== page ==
As immigration grew, so did far right extremism in the east end of London. With marches and banners and slogans, the National Front were fuelling resentment on these streets. Incidents of racial violence were increasing. On the evening of 4 May 1978, Altab Ali (a 25 year old mechanic, who’d recently arrived in London from Bangladesh) was walking to his bus stop after work at a textiles factory in Brick Lane, when he was chased and attacked by three teenagers who stabbed him to death in Adler Street, just to my right. This horrific murder was a huge shock. On the day of Ali’s funeral, thousands took part in a demonstration against racial violence, marching from here to Whitehall. The local Bengali population were mobilised and, through their campaigning, were able to rid Whitechapel of the National Front and, in doing so, became more cohesive as a community. In 1989, St Mary’s Gardens was renamed Altab Ali Park to honour Ali and all victims of racial violence. In 2010 the Altab Ali Foundation was founded which, every 4th May holds Altab Ali Day to commemorate all victims of racism.
Rising from just behind the original churchyard gateway is a sculptural arch (photo 4) created by Welsh blacksmith sculptor David Petersen. It was commissioned in 1989 as a memorial to Altab Ali and other victims of racism. The design combines elements from Bengali and western Gothic architecture, but is woven together with playfully draped ironwork ribbons, symbolising the coming together of these two cultures in East London. At its opening, children processed under the arch wearing headdresses inspired by the arch and carrying red carnations (it is a Bengali tradition to pass under an arch at important events such as at weddings and funerals). An extract from a poem by Bengali poet, Rabindranath Tagore, was carved along the park’s central park, reading “The shade of my tree is offered to those who come and go fleetingly” (could be a slogan for all public green spaces). Sadly this text was subsequently tarmacked over during relandscaping in 2011.
The southern section of the park is undulating hummocks adorned with sculptural tree stumps and large boulders and planted with stands of birches and pines. Also a viewing platform across to the Shaheed Minar monument (photo 5), a smaller replica of the one in Dhaka, Bangladesh, representing a mother and her martyred sons. Erected in 1999, it commemorates students from Dhaka University and activists of the Bengali Language Movement who were shot and killed by Pakistani police during a demonstration in 1952 demanding official status for their native tongue. Today, geometric shadows rake across its platform and over a heaped collection of dried flowers and wreaths and banners in Bengali script: decaying remnants from Martyr’s day on 21 February: the anniversary of the massacre (activities which take place on this day include traditional Bengali Alpana painting on the paved areas of the park, using starch paste paint to create motifs and patterns).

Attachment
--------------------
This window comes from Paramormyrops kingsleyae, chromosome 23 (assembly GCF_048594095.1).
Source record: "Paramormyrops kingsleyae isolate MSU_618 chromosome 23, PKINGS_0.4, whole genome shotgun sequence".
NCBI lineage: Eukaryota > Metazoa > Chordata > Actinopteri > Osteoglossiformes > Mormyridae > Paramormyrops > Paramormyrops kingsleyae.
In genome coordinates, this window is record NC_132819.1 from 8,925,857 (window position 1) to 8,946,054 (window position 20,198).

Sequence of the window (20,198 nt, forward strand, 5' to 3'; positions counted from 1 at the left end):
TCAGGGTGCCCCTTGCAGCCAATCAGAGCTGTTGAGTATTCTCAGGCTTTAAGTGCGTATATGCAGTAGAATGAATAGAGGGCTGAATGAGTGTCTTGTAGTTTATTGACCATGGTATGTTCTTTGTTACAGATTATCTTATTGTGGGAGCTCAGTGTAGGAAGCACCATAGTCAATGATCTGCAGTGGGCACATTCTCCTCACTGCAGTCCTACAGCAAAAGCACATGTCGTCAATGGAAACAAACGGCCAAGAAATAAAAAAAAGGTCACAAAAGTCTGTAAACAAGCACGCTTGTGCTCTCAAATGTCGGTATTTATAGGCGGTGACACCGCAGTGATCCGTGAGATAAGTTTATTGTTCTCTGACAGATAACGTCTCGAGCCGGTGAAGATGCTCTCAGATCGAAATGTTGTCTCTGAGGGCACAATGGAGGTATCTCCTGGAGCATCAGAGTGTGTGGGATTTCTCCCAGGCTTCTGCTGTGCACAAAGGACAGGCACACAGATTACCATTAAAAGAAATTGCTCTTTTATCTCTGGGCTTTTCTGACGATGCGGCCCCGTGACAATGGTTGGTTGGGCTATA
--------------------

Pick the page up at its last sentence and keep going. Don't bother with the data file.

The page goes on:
The front section of the park, bordering Whitechapel Road, is as flat as a floor, where once the churches stood (see photo 2). In 2011, this was landscaped by students from the nearby Sir John Cass School of Art, Architecture and Design. Stone architectural blocks were carved based on pieces uncovered in an archaeological dig. These are embedded in the lawn, along with fragments of tiled flooring, a surreal hint at the ghost of the 17th century church (photo 6). A congregation of lunchers are sitting on or amongst this stonework, relaxing and chatting and letting today’s sermon of sunshine wash over them. Zigzagging through is a raised terrace (photo 3) which follows the outline of the Victorian church and also acts as seating, picnic table, impromptu bar, children’s play wall and performance stage.
In need of shade I close my sketchbook and walk across to sit on the edge of the raised walkway. Further along, a man with curly white hair (in ageing rock star fashion), leather jacket and croc shoes is strumming a guitar. At my feet the ground is scuffed soil imprinted with shoe sole patterns. There’s a litter of beer bottle tops, cig ends, plane tree twigs and a scatter of dropped smarties. Just next to me a man lifts his daughter down from his shoulders to sit on the edge and she drops her fluffy toy lamb face first into the earth. The little girl cries and, for a second or two, before dad snatches it up, the lamb has a bent cigarette stuck to its stitched mouth.
I look up. Shadows across the blank walls of Adler Street seem like painted Alpana patterns. Over the roofs and treetops the moon hangs like a hazy bubble, hanging flimsy in the sapphire sky. A Virgin jet climbing steeply cuts across it.
(In his ‘Sticks in the Smoke’ project, Nick Andrew has been visiting, researching and drawing a different public park or garden in Central London since January 2016. This is leading to a collection of paintings exploring the theme of city green spaces from the perspective of a rural landscape painter. These will be shown in a London exhibition in 2018. www.nickandrew.co.uk
Altab Ali Park, Whitechapel Road, London E1 7QR
Google earth view here
Line drawings of churches reproduced from London Borough of Tower Hamlets Information panel (photo 2).